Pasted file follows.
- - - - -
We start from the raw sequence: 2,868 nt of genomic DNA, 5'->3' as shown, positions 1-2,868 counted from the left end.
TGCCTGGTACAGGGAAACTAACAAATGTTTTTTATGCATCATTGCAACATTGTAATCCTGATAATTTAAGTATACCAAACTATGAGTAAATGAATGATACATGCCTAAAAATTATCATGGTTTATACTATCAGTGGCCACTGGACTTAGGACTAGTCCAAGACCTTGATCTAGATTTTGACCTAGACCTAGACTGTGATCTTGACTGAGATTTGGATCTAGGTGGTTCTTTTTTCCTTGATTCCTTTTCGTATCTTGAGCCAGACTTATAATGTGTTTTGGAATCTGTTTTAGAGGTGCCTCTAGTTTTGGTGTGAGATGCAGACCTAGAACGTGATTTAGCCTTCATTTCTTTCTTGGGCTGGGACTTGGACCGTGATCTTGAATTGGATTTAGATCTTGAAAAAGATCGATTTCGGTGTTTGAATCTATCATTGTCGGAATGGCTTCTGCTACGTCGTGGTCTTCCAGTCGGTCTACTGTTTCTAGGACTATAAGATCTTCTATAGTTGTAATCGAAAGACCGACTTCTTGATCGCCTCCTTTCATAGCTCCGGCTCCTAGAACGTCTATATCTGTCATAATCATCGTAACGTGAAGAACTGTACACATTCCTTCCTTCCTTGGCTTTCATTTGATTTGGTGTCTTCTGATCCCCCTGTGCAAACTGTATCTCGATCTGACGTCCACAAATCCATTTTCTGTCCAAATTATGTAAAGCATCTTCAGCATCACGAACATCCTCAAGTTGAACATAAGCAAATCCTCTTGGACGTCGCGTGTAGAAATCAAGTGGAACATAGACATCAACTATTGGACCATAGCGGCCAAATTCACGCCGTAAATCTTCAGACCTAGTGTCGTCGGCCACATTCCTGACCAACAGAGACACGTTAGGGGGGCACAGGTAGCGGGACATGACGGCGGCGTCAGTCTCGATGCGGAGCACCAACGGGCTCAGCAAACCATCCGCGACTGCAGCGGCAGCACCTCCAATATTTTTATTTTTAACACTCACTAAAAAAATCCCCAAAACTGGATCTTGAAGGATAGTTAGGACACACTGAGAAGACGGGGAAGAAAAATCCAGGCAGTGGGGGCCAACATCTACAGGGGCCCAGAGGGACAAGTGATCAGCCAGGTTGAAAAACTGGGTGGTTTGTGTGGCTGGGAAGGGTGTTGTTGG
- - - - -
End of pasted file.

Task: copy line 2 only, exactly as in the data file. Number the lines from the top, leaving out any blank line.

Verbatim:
TGCCTGGTACAGGGAAACTAACAAATGTTTTTTATGCATCATTGCAACATTGTAATCCTGATAATTTAAGTATACCAAACTATGAGTAAATGAATGATACATGCCTAAAAATTATCATGGTTTATACTATCAGTGGCCACTGGACTTAGGACTAGTCCAAGACCTTGATCTAGATTTTGACCTAGACCTAGACTGTGATCTTGACTGAGATTTGGATCTAGGTGGTTCTTTTTTCCTTGATTCCTTTTCGTATCTTGAGCCAGACTTATAATGTGTTTTGGAATCTGTTTTAGAGGTGCCTCTAGTTTTGGTGTGAGATGCAGACCTAGAACGTGATTTAGCCTTCATTTCTTTCTTGGGCTGGGACTTGGACCGTGATCTTGAATTGGATTTAGATCTTGAAAAAGATCGATTTCGGTGTTTGAATCTATCATTGTCGGAATGGCTTCTGCTACGTCGTGGTCTTCCAGTCGGTCTACTGTTTCTAGGACTATAAGATCTTCTATAGTTGTAATCGAAAGACCGACTTCTTGATCGCCTCCTTTCATAGCTCCGGCTCCTAGAACGTCTATATCTGTCATAATCATCGTAACGTGAAGAACTGTACACATTCCTTCCTTCCTTGGCTTTCATTTGATTTGGTGTCTTCTGATCCCCCTGTGCAAACTGTATCTCGATCTGACGTCCACAAATCCATTTTCTGTCCAAATTATGTAAAGCATCTTCAGCATCACGAACATCCTCAAGTTGAACATAAGCAAATCCTCTTGGACGTCGCGTGTAGAAATCAAGTGGAACATAGACATCAACTATTGGACCATAGCGGCCAAATTCACGCCGTAAATCTTCAGACCTAGTGTCGTCGGCCACATTCCTGACCAACAGAGACACGTTAGGGGGGCACAGGTAGCGGGACATGACGGCGGCGTCAGTCTCGATGCGGAGCACCAACGGGCTCAGCAAACCATCCGCGACTGCAGCGGCAGCACCTCCAATATTTTTATTTTTAACACTCACTAAAAAAATCCCCAAAACTGGATCTTGAAGGATAGTTAGGACACACTGAGAAGACGGGGAAGAAAAATCCAGGCAGTGGGGGCCAACATCTACAGGGGCCCAGAGGGACAAGTGATCAGCCAGGTTGAAAAACTGGGTGGTTTGTGTGGCTGGGAAGGGTGTTGTTGG